New Theory May Have Solved the Fascinating Mystery of Sand Ripples on Mars

Two Sizes of Ripples on Surface of Martian Sand Dune

Two sizes of wind-sculpted ripples are evident in this view of the top surface of a Martian sand dune. Sand dunes and the smaller type of ripples also exist on Earth. The larger ripples — roughly 10 feet (3 meters) apart — are a type not seen on Earth. Credit: NASA/JPL-Caltech/MSSS

Common causes have the potential to overturn previous understandings.

Sand ripples are fascinating. They are symmetrical yet wind, which causes them, is very much not. Furthermore, they can be found on Mars and on Earth. They would be even more fascinating if the same effect found on Mars could be found here on Earth as well. What if one unified theory could explain their formation on two different planets of our solar system?

That is what Ben-Gurion University of the Negev physicist Prof. Hezi Yizhaq and Prof. Itzhak Katra and their colleagues from Denmark, Germany, Italy, China, and the US contend in a cover article published in Nature Geoscience.

Several Sizes of Waves in the Sand Created by the Wind in the Namib Desert

Several sizes of waves in the sand created by the wind in the Namib Desert. You can see down the high dune small, straight waves formed in fine-grained sand and larger mega waves covered with grainy coarse sand. The coarse sand is grayish while the fine sand that builds the dunes is reddish. Credit: Prof. Hezi Yizhaq/BGU

Sand ripples photographed on Mars by NASA’s Curiosity rover in 2015 showed two distinct patterns – large ripples (meter scale) and a shorter “impact” ripples pattern (decimeter scale). The prevailing theory proposed since then argues that the smaller scale ripples are produced by the impact mechanism of the particles transported by the wind like normal ripples on Earth and the larger ripples form due to hydrodynamic instability like subaqueous ripples. Furthermore, it was believed that the physical conditions that produced them on Mars could not produce them on Earth.

Experimental Evidence

However, Prof. Yizhaq and Prof. Katra have proven experimentally using Ben-Gurion University’s wind tunnel and Aarhus University’s Mars tunnel that such a phenomenon could exist on Earth – we just haven’t noticed it yet because we didn’t know we should be looking for it.

Imitating Martian sand was not easy because it’s finer than sand here on Earth, explains Prof. Yizhaq, but the breakthrough occurred when they decided to try tiny glass balls to represent fine grains of sand.

Waves Received in the Wind Tunnel of Ben Gurion University of the Negev With Glass Balls With a Diameter of 90 Microns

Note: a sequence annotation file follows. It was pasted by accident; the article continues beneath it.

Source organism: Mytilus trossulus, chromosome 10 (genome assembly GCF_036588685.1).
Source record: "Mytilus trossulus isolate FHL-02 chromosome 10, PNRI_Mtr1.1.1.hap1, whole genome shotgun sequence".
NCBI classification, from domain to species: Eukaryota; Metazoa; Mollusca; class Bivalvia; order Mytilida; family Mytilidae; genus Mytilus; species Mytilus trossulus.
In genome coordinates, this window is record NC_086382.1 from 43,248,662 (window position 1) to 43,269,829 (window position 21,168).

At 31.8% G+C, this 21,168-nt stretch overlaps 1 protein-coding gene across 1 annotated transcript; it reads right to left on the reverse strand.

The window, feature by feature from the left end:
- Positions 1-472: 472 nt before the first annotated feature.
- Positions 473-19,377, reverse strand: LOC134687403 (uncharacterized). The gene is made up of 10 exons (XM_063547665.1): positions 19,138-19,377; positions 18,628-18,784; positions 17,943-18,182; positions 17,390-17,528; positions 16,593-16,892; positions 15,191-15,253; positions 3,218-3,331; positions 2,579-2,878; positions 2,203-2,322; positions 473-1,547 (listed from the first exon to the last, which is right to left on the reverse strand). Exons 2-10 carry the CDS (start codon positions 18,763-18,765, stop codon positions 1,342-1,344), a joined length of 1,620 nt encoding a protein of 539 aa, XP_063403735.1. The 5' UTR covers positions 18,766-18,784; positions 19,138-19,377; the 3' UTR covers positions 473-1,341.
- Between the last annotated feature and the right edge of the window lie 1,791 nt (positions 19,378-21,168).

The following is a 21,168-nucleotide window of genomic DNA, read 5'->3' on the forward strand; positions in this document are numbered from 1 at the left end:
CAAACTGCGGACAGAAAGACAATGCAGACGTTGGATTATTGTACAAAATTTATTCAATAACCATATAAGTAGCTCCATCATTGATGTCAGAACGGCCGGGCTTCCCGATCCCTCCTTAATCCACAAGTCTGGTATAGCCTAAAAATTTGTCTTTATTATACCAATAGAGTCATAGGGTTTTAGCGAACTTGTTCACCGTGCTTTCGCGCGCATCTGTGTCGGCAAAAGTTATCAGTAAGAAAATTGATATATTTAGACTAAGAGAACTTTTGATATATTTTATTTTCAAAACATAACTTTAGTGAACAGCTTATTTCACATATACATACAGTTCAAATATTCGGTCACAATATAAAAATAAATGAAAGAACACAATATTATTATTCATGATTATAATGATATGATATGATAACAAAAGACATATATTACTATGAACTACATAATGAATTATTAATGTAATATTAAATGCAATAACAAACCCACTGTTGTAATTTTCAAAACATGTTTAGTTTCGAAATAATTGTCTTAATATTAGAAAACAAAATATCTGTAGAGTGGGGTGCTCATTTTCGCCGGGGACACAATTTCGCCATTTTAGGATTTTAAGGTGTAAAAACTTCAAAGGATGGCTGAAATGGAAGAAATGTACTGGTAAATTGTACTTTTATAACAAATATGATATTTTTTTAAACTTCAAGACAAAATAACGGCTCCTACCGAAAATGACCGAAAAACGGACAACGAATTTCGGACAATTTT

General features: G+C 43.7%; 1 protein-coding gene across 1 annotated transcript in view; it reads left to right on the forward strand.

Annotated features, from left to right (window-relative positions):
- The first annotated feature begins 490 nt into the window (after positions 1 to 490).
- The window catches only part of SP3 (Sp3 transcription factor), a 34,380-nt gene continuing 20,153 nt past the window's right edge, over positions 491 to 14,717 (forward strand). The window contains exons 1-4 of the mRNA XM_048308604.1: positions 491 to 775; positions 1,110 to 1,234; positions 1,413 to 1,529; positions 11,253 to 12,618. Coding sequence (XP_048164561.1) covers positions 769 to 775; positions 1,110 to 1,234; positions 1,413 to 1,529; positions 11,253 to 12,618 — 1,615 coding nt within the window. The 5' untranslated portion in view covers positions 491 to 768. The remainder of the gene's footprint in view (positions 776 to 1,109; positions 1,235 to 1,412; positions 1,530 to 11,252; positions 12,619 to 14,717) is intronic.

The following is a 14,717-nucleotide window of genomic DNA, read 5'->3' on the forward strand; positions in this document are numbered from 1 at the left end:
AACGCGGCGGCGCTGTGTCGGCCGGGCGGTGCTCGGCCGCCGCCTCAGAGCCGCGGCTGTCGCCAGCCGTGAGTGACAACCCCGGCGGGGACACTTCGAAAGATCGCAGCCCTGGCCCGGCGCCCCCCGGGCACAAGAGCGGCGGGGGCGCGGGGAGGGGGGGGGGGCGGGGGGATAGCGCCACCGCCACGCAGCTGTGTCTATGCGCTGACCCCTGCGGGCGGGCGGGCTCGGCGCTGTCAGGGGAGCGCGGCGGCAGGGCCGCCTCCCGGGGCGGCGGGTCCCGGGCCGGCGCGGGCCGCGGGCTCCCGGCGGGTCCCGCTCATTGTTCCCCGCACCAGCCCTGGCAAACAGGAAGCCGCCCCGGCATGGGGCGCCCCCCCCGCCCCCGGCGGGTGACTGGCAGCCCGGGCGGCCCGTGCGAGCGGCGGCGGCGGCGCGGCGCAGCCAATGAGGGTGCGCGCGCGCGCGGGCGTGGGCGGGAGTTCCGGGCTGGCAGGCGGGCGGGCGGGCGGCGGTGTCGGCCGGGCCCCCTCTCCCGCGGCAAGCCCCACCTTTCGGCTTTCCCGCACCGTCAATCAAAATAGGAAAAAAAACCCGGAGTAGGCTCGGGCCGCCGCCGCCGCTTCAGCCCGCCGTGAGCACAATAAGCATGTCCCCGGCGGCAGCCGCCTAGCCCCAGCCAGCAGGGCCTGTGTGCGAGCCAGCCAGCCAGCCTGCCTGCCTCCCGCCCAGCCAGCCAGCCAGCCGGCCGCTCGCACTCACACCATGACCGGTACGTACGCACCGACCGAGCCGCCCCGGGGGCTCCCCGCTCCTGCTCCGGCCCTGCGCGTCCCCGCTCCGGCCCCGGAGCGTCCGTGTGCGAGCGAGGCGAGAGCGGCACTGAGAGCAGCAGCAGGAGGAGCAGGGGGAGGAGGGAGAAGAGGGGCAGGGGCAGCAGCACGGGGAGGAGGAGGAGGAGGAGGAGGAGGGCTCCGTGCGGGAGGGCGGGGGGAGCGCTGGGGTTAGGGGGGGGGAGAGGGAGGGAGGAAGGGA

Waves received in the wind tunnel of Ben Gurion University of the Negev with glass balls with a diameter of 90 microns. Two scales of waves can be seen in the image. Small waves with a wavelength of centimeters and large waves with a wavelength of about 10 centimeters resemble waves due to the flow of water. The existence of two scales of waves on Mars was discovered by the Mars Curiosity Rover. Credit: Prof. Hezi Yizhaq/BGU

Furthermore, the international research team has proposed a unified theoretical framework that would explain sand ripples on Mars and on Earth. At its most basic level, sand ripples on Mars caused by wind look like sand ripples on Earth caused by water.

“There is much more research, both fieldwork and experimentally, needed to prove our theory, but it is amazing to propose something so radically new in a field I have been studying for over 20 years. It is exciting to go out and try to find on Earth what can clearly be seen on Mars,” says Prof. Yizhaq.

The Wind Tunnel at Aarhus University

The wind tunnel at Aarhus University in Denmark allows the pressure to be reduced to that on Mars, which is 200 times smaller than atmospheric pressure on Earth. The tunnel is inside the large red tank. Credit: Prof. Hezi Yizhaq/BGU

Reference: “Coevolving aerodynamic and impact ripples on Earth” by Hezi Yizhaq, Katharina Tholen, Lior Saban, Nitzan Swet, Conner Lester, Simone Silvestro, Keld R. Rasmussen, Jonathan P. Merrison, Jens J. Iversen, Gabriele Franzese, Klaus Kroy, Thomas Pähtz, Orencio Durán and Itzhak Katra, 8 January 2024, Nature Geoscience.
DOI: 10.1038/s41561-023-01348-3

Prof. Yizhaq is a member of the Department of Solar Energy and Environmental Physics. Prof. Itzhak Katra is a member of the Department of Environmental, Geoinformatics and Urban Planning Sciences.

The research was supported by the Israel Science Foundation (Grant no. 1270/20), the German-Israel Foundation for Scientific Research and Development (GIF) (Grant no. 155-301.10/2018), the National Natural Science Foundation of China, Texas A&M Engineering Experiment Station, Europlanet grant no. 871149, and the Horizon 2020 Research and Innovation Program.

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